Govt kicks off long-term ERP strategy


ERP in word tag cloud

news The Department of Finance and Deregulation has kicked off a major effort to examine the Federal Government’s use of enterprise resource planning systems, with a view to optimising how the public service uses such platforms in the long-term.

ERP systems are some of the most commonly used technology platforms in government and the private sector, consisting of software that supports basic processes of an organisation — ranging from order processing and fulfilment, inventory management, finances, accounting and so on. Perhaps the most well-known aspect of the ERP systems used in government in Australia is payroll, owing to the large number of staff which work for major government departments, especially in areas such as health, education and law enforcement.

The Department of Finance and Deregulation is broadly responsible for setting whole of government IT purchasing policy in the Federal Government, principally though the offices of the chief information officer and chief technology officer.

In tender documents released by the department this week, Finance noted that it was undertaking: “… an investigation into the most efficient approach to providing Enterprise Resource Planning (ERP) services to the public service over the medium to longer term”.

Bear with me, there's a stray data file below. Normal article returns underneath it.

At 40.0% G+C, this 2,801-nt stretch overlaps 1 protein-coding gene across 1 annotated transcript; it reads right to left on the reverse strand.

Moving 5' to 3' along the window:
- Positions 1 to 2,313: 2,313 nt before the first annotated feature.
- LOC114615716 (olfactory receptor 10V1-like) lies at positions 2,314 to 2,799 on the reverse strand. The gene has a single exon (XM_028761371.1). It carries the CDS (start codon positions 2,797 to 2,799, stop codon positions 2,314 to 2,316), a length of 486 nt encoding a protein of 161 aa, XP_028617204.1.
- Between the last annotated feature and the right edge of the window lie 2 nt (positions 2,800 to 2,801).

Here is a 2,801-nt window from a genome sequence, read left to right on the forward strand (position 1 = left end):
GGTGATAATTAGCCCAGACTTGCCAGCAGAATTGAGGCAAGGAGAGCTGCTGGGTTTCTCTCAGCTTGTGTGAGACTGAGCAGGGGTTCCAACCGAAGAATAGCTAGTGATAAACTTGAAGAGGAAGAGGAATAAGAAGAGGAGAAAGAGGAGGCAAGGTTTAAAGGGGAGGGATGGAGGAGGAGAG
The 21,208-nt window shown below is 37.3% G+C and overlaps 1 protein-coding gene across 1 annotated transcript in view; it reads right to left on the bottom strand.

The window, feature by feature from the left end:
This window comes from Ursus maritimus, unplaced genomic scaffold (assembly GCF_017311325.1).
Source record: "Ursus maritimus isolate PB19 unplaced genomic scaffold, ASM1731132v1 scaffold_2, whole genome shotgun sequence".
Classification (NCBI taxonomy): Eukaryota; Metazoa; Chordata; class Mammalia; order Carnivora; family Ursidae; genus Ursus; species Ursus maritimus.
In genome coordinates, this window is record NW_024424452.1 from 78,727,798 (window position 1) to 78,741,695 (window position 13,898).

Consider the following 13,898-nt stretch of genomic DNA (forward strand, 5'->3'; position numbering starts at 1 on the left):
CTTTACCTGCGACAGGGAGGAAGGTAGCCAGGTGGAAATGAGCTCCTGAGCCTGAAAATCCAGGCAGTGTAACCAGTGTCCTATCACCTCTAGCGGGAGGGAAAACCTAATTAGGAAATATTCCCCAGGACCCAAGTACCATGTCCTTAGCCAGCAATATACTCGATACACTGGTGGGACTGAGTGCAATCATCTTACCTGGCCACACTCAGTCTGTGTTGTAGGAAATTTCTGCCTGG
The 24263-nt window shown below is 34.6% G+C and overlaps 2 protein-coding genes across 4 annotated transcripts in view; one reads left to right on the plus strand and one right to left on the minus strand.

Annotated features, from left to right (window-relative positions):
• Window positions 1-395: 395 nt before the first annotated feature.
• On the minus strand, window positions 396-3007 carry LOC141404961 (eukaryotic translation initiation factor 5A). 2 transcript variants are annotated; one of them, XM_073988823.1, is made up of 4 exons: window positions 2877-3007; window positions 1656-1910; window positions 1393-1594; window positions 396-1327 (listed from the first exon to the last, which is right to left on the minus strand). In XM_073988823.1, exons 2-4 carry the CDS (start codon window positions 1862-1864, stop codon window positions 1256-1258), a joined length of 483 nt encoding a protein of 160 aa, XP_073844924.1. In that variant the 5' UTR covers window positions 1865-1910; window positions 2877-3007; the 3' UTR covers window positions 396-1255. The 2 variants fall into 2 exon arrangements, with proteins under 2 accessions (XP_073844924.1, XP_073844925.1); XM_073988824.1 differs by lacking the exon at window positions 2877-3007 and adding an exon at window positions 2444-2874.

The department added: “This Project will involve analysing public service business functions, including financial, administrative and operational processes and systems. The analysis will consider core roles and responsibilities with a view to identifying opportunities to improve efficiency. The Project as an opportunity for the public service, to establish a transformational, progressive approach to government business architecture.”

The end result of the examination is that Finance will provide advice to the Government on the issue through a report to be published several years hence in 2015.

“The devolved nature of the public service has resulted in Commonwealth entities, over time, implementing various, often customised ERP systems or systems for key functions,” Finance wrote in its tender documents. “This has afforded Commonwealth entities the opportunity to pursue systems and processes that best meet their needs. However the fragmented approach may also have reduced the overall efficiency and effectiveness of government operations.”

“Finance recognises the complexities, specialities, and constraints of Commonwealth entity requirements for ERP operations. However, Finance sees the Project as an opportunity for the public service, to establish a transformational, progressive approach to government business architecture.”